Monday, July 4, 2011

High Dynamic Range Shuttle


I stumbled over an amazing artist in the world of HDR; all hail the power of the re-tweet! Yeah, one of the guys I follow re-tweeted from one of the guys HE follows, who re-tweeted a remarkable photograph from one Danny Garcia, the gallery owner of Miami HDR Photography.

Despite skydiving pictures, out-the-airplane window snapshots, ground high resolution photography, and even after watching two shuttle launches with my own eyes, I had never seen someone capture a launch in quite so powerfully before:

Space Shuttle Launch
264 Seconds of the Space Shuttle Discovery Launch
STS-131 on April 5, 2010

You list yourself as an "amateur" photographer on your website, but that blows my mind, given the quality of your work. Methinks you could change that to "professional" anytime! Your portrayal of Discovery's final launch trail (STS-133 on February 24, 2011) brought tears to my eyes, it was so stunning. What made you attend this launch?
DANNY GARCIA: Heather, thank you so much on your kind words about my work. I started shooting in 2008 with an entry level Canon Rebel, and upgraded to a Canon 7D when I found myself getting positive feedback from friends, family and followers on Twitter and Flickr. I read a little, practiced a lot (well over 20,000 pictures now), and am happy with most of my shots. As for my "professional" status, I do this as a hobby in my "off time" from my career in Miami, as a contract instructor for a private company.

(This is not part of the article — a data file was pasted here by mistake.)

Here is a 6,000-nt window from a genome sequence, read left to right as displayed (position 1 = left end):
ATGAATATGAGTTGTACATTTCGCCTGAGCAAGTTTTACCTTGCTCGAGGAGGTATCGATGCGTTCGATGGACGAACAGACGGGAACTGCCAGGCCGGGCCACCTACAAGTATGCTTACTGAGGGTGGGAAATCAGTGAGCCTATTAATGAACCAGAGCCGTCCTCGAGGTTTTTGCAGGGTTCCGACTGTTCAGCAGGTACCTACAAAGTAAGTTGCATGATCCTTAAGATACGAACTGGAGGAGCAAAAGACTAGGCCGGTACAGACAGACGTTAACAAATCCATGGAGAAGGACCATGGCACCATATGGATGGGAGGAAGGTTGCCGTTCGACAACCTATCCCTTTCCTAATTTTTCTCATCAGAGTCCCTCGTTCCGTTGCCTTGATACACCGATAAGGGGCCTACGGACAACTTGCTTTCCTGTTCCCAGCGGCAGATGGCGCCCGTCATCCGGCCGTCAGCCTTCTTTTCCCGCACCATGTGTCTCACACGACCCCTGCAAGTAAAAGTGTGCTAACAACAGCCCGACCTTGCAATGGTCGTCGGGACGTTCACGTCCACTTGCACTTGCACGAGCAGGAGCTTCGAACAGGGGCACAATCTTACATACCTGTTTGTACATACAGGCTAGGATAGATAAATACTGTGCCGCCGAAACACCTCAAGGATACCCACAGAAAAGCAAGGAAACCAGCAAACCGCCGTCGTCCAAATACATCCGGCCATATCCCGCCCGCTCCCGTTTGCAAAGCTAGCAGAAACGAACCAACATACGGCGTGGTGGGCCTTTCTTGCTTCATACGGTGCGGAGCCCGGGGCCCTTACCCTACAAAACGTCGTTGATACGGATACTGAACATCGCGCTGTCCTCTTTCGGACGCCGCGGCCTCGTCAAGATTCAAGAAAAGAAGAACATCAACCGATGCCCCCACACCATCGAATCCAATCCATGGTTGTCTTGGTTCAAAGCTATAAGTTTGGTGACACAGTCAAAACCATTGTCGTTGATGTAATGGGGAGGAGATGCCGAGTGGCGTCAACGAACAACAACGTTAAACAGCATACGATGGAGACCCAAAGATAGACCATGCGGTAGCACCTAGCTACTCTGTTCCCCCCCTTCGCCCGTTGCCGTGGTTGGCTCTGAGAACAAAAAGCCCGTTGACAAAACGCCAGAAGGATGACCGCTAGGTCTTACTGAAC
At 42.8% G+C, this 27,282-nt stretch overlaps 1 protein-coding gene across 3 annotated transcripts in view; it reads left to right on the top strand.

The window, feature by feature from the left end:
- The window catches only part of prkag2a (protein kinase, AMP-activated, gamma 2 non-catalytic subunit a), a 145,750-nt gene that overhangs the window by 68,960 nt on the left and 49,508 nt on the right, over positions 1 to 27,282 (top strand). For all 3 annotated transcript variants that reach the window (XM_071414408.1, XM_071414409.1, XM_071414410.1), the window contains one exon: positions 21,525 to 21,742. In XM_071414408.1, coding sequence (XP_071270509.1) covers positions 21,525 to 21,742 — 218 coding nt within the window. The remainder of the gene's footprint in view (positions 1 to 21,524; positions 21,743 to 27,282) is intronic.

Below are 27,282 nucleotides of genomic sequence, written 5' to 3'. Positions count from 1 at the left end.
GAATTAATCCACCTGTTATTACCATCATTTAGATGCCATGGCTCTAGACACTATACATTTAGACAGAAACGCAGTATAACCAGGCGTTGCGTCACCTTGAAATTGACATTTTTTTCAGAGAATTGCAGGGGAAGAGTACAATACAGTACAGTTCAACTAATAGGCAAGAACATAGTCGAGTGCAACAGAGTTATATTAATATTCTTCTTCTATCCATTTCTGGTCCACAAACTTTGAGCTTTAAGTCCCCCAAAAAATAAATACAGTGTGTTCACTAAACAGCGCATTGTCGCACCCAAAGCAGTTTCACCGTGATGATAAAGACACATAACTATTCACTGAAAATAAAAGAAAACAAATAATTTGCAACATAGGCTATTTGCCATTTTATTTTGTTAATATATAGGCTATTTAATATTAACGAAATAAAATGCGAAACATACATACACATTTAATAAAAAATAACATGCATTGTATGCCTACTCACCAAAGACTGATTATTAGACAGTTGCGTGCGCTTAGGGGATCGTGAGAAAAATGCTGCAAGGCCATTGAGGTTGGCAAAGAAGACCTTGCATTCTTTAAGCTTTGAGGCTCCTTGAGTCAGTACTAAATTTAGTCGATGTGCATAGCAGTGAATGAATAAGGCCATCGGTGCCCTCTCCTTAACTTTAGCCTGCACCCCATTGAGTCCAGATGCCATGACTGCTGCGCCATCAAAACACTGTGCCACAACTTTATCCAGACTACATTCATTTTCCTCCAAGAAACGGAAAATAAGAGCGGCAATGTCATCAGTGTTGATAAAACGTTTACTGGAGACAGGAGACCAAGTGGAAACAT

This was actually the first time I attended a launch! I checked out the Twitter feed for @SpaceFlightNow and read that there was an 80% chance. I rallied up two friends that had never been, jumped in the car and started driving the night before. For weeks prior, I had been looking up information about photography locations for launches, what settings to use in the camera, where to park, traffic patterns, and simply decided it was time to go for it. Boy, am I glad I did!

In May, I received a shocking email through my web gallery about one of my shuttle launch pictures. It was such an honor to get this message:

Alan Poindexter Email
I provided the image. I asked in return for a printed version with his real signature on it. Unfortunately, it seems that I will not hear back from Captain Poindexter since his email address no longer works post-retirement. I tried contacting him via the Naval Postgraduate School where he is now the Dean of Students. Perhaps one of your readers may know someone who knows someone?

An email from Alan Poindexter himself, that's great! I do hope you find him. If someone knows, they can email you from here! What precisely is "High Dynamic Range" and how did you get into this sort of imaging?
DANNY GARCIA: In basic terms, High Dynamic Range (HDR) is the art of taking multiple exposures of the same scene and blending them into one image that brings out textures, colors, and other details to make the picture "pop." As I started shooting and sharing pictures on Flickr, I noticed some of the photos shared by other photographers were stunning compared to others. I looked at their work, read their descriptions, and stumbled upon the world of HDR quite by accident.